Between Worlds (Barbican Theatre, London) – review by Carole Woddis.

 

To attempt to put on stage the events of 9/11 you might feel, is an act either of supreme folly or chutzpah.  In the event it turns out to be neither in the hands of composer, Tansy Davies, director Deborah Warner with a libretto from writer and poet Nick Drake.

Davies, a young composer completely unknown to me but evidently in the ascendant, her previous experience as horn player, electric guitarist and vocalist and her interest in the animal world and shamans has led to a wonderfully eclectic pallet on which to draw and series of wide ranging chamber and orchestral commissions.

Such eclecticism is not hard to discern in Between Worlds which follows the contemporary, atonal fashion but within which there is a brevity and sensitivity that makes it breathtakingly accessible.  Partly its to do with her delicate intertwining of choral and soloist which in the opening few minutes creates a kind of barely audible, undulating soundscape as Warner’s three levelled cast – a counter-tenor shaman above, watching, whistling and commenting, the second tier office people arriving for work, and the street level chorus, breathe life into a new day.  A mother says goodbye to her son; a lover dresses for work beside her new partner, and a janitor meanwhile cleans and prepares the office for a meeting.

Miraculously Michael Levine’s design not only presents us with these three worlds but adds a slowly emerging back projection giving us a view of Manhattan as if looking down from the towers.  The effect is at once dramatic, singular and hypnotic.  And in the same early moments, a figure glides down from the flies as if dissolving in air – an echo of the iconic photograph of the figure falling from one of the towers that came to symbolise the epic but so human scale of the tragedy.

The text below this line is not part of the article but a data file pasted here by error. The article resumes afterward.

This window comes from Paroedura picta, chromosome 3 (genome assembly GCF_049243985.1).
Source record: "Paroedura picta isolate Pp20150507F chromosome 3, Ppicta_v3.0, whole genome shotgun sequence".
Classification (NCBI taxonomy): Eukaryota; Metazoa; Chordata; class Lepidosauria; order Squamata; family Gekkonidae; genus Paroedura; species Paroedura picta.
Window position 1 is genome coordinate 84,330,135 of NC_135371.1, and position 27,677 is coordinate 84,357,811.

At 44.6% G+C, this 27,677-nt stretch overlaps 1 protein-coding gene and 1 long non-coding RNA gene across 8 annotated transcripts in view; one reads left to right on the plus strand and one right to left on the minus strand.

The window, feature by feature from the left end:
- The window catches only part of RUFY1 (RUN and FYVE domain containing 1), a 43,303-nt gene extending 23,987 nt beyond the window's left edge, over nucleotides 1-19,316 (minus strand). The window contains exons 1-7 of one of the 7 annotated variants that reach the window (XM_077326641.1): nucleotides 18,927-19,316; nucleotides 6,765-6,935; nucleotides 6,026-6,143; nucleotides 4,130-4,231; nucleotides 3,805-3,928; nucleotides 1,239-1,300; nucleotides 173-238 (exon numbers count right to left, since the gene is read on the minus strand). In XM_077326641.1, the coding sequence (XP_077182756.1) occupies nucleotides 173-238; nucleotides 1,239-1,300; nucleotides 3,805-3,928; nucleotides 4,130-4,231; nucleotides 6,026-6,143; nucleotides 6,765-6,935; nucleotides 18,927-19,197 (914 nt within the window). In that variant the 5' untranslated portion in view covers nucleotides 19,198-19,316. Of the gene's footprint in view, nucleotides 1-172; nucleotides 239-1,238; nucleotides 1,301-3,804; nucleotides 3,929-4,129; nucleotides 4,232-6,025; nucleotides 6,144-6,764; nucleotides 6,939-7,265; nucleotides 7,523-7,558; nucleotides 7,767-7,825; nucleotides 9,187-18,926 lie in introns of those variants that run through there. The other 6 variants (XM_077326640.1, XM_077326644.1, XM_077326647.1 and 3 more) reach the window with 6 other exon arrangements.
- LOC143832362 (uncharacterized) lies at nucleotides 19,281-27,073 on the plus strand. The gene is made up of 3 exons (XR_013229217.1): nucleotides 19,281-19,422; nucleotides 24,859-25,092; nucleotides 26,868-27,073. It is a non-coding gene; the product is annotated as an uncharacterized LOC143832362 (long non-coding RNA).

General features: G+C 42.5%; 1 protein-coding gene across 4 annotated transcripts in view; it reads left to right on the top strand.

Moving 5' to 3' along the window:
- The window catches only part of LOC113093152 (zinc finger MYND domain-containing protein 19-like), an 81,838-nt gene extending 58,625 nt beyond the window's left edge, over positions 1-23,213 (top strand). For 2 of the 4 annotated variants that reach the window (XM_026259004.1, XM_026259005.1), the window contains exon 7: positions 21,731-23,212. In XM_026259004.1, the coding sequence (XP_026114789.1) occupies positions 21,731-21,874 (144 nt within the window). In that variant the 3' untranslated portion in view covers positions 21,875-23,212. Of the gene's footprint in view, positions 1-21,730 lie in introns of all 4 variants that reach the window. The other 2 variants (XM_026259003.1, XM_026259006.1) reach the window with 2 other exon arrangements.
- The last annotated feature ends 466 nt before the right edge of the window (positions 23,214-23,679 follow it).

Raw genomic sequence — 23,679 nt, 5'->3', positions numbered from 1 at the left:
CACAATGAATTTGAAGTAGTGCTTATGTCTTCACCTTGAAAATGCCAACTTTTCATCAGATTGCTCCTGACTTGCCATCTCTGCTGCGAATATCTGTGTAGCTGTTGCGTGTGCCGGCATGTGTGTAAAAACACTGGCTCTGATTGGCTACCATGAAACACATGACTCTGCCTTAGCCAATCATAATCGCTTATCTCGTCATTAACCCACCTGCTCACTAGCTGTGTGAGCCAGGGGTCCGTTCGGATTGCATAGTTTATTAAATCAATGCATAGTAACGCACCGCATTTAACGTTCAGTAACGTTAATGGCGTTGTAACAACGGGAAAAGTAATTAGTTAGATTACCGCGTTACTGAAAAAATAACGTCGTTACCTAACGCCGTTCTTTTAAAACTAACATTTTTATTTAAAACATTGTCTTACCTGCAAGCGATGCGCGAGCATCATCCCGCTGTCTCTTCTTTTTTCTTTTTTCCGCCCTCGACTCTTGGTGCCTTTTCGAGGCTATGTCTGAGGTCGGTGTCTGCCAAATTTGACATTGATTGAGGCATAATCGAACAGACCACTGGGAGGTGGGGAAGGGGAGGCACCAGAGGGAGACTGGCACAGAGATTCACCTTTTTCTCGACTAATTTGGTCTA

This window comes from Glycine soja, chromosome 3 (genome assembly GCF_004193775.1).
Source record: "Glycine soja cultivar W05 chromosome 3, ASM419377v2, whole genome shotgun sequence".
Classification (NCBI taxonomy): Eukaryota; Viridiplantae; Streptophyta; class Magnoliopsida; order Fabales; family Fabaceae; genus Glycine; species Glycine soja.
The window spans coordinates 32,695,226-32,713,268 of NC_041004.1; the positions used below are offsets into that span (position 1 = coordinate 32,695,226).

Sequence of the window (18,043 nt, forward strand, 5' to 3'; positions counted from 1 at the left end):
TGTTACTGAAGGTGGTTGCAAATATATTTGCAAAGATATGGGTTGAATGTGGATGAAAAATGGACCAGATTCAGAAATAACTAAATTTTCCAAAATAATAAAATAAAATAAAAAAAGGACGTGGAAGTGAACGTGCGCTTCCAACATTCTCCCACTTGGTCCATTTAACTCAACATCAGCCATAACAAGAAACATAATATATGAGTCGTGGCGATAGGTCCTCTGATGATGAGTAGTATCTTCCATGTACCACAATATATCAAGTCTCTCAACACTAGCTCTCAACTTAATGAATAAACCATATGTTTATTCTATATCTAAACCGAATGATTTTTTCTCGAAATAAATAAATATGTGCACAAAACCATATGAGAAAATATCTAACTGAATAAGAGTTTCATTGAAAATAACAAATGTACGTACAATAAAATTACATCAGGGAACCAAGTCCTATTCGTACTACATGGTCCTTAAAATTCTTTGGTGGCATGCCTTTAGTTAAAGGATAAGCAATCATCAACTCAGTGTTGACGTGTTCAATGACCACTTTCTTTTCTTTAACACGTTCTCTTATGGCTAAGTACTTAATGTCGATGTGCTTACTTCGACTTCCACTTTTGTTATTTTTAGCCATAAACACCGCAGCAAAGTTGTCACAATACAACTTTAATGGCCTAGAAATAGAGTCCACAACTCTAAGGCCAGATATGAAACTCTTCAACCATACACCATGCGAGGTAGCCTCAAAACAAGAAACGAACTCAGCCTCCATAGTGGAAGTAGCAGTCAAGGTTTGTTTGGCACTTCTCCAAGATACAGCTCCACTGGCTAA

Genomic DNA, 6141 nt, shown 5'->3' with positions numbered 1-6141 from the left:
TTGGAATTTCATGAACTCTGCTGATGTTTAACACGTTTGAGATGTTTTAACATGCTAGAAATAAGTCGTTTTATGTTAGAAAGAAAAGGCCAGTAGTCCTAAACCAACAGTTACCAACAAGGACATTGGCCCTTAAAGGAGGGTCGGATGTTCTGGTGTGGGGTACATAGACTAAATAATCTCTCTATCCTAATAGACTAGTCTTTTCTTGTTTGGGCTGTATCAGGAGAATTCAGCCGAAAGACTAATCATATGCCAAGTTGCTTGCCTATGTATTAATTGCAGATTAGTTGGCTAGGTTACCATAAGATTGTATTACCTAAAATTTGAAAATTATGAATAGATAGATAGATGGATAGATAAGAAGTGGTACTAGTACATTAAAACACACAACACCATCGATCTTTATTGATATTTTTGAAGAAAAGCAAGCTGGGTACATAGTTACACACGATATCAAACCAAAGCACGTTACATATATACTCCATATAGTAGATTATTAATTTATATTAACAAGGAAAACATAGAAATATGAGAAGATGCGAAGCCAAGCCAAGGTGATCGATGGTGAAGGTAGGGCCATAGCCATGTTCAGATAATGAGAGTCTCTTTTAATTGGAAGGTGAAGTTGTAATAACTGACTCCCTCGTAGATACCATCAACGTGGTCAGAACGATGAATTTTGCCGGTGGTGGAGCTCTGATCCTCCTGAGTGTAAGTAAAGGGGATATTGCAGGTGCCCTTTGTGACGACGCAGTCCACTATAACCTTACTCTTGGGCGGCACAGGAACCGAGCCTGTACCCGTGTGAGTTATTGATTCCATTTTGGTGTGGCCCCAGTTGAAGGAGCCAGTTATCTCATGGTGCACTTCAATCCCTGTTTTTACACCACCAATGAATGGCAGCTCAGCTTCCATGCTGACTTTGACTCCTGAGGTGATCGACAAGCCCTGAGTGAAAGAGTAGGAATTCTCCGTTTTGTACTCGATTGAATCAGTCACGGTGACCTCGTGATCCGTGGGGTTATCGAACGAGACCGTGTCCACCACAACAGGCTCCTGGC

But as is the way of these things, whilst Between Worlds pays reverent homage to the dead – Drake interleaves snips of Latin requiem with colloquial everyday script and abstract sounds uttered by the victims in the wake of the trauma and confusion on impact of the aircraft – Davies and Drake’s creation most of all imparts love and an attempt at a kind of redemption through the contact of the living with the dead.

Nothing is more moving than their final moments when one by one, they extend a hand to each other, and the janitor, with a hand on the heart of each counsels `don’t look down, look up’ and each calls out their love to their family and partners.  `I call to you, out of death, I call to give you love.’

The challenge with such a weighted story is how quickly, in trying to make an artefact, it could descend into the banal.  In Davies, Drake and Warner’s hands however, there is never any danger, only artistry, seamless precision and the worst of imagined personal moments recharged with fresh meaning.  Lives literally held in suspension between worlds made transcendent.  Quite wonderful.

Between Worlds is at the Barbican to April 25

see www.barbican.org.uk

© Carole Woddis.  April 2015.